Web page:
KY EAST
District No. 3440

Flag Day


FLAG DAY: An Elks Tradition

Patriotism has characterized the Benevolent and Protective Order of Elks of the United States of America since the early days of the organization. Allegiance to the flag of our country is a requirement of every member.

In 1907, the BPO Elks Grand Lodge designated by resolution June 14 as Flag Day. The Grand Lodge of the Order adopted mandatory observance of the occasion by every Lodge in 1911, and that requirement continues.

The Elks prompted President Woodrow Wilson to recognize the Order's observance of Flag Day for its patriotic expression. But it was not until 1949 when President Harry Truman, himself a member of the Elks, made the proclamation that thereafter June 14 would be a day of national observance for the symbol of our country.


Copyright 1997 by BPO Elks of the USA, all rights reserved



~ ~ ~


"My Name is OLD GLORY"

by Howard Schnauber, 1994
USMC veteran of WWII & Korea, four times wounded in battle
[Slightly edited after September 11, 2001]


I am the flag of the United States of America.
My name is Old Glory.
I fly atop the world's tallest buildings.
I stand watch in America's halls of justice.
I fly majestically over great institutes of learning.
I stand guard with the greatest military power in the world.
Look up! And see me!

I stand for peace - honor - truth and justice.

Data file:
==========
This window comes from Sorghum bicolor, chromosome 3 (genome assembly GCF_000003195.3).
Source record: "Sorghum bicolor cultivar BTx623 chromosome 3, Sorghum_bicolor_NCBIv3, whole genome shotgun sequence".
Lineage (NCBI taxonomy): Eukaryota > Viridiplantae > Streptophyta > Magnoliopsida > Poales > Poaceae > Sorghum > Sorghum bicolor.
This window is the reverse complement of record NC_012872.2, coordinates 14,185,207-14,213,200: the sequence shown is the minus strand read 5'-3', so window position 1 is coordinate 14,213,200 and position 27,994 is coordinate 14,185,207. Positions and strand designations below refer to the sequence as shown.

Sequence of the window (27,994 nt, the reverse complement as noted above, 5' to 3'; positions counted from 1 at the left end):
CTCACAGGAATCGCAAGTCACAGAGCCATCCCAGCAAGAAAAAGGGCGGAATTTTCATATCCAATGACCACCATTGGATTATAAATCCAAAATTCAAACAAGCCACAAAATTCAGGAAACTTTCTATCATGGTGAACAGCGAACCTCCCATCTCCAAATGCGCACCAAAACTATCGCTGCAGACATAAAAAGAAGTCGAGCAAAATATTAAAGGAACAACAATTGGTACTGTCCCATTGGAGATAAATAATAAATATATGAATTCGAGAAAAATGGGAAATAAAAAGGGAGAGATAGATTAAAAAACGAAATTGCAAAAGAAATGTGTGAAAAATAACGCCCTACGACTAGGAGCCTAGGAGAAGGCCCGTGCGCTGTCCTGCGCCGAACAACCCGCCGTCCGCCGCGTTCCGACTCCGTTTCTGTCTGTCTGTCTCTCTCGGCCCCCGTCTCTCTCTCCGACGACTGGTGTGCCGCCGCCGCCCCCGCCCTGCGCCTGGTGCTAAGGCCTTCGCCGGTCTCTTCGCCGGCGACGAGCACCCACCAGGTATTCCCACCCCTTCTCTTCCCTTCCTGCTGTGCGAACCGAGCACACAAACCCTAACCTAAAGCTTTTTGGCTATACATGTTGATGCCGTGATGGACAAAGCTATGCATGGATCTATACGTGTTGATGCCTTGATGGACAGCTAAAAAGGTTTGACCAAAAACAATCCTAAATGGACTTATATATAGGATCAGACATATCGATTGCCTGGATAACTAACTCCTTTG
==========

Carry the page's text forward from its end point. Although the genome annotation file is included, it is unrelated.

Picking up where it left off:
I stand for freedom.
I am confident - I am arrogant - I am proud.
When I am flown with my fellow banners,
my head is a little higher, my colors a little truer.
I bow to no one!

I am recognized all over the world.
I am worshipped - I am saluted - I am respected -
I am revered - I am loved, and I am feared.

I have fought in every battle of every war
for more than 200 years:
I was flown at Saratoga, Fort McHenry, Gettysburg, Shiloh, Appomattox,
San Juan Hill, the trenches of France, the Argonne Forest,
Anzio, Rome, the beaches of Normandy,
the deserts of Africa, the cane fields of the Philippines,
the rice paddies and jungles of Guam, Okinawa, Japan,
Korea and Vietnam.
I was there from Guadalcanal to Desert Storm,
and I am there today in the Middle East.

I led my troops - I watched over them.
They loved me.
I was on a small hill in Iwo Jima.
I was dirty, battle-worn and tired,
but my soldiers cheered me, and I was proud.

I have been soiled, burned, torn and trampled
on the streets of countries I have helped set free.
It does not hurt, for I am invincible.

I have been soiled, torn and trampled
on the streets of my country,
and when it's by those whom I've served in battle - it hurts.
But I shall overcome - for I am strong.

I have slipped the bonds of Earth
and stand watch over the uncharted frontiers of space
from my vantage point on the moon.
I have been a silent witness to all of America's finest hours.

But my finest hour comes when I am
torn into strips to be used as bandages
for my wounded comrades on the battlefield,
when I am flown at half staff to honor my soldiers,
and when I lie in the trembling arms
of a grieving parent
at the graveside of their fallen son or daughter.
I am proud.

America has been attacked by cowardly fanatics
and many lives have been lost.
But those who would destroy me cannot win
for I am the symbol of freedom -
of one nation, under God, indivisible,
with liberty and justice for all.

MY NAME IS OLD GLORY.
Long may I wave!



~ ~ ~


You're a Grand Old Flag
~ by George M. Cohan ~


You're a grand old flag,
You're a high flying flag;
And forever, in peace, may you wave;
You're the emblem of the land I love,
The home of the free and the brave.
Ev'ry heart beats true,
under Red, White and Blue;
Where there's never a boast or brag;
But should auld acquaintance be forgot,
Keep your eye on the grand old flag.










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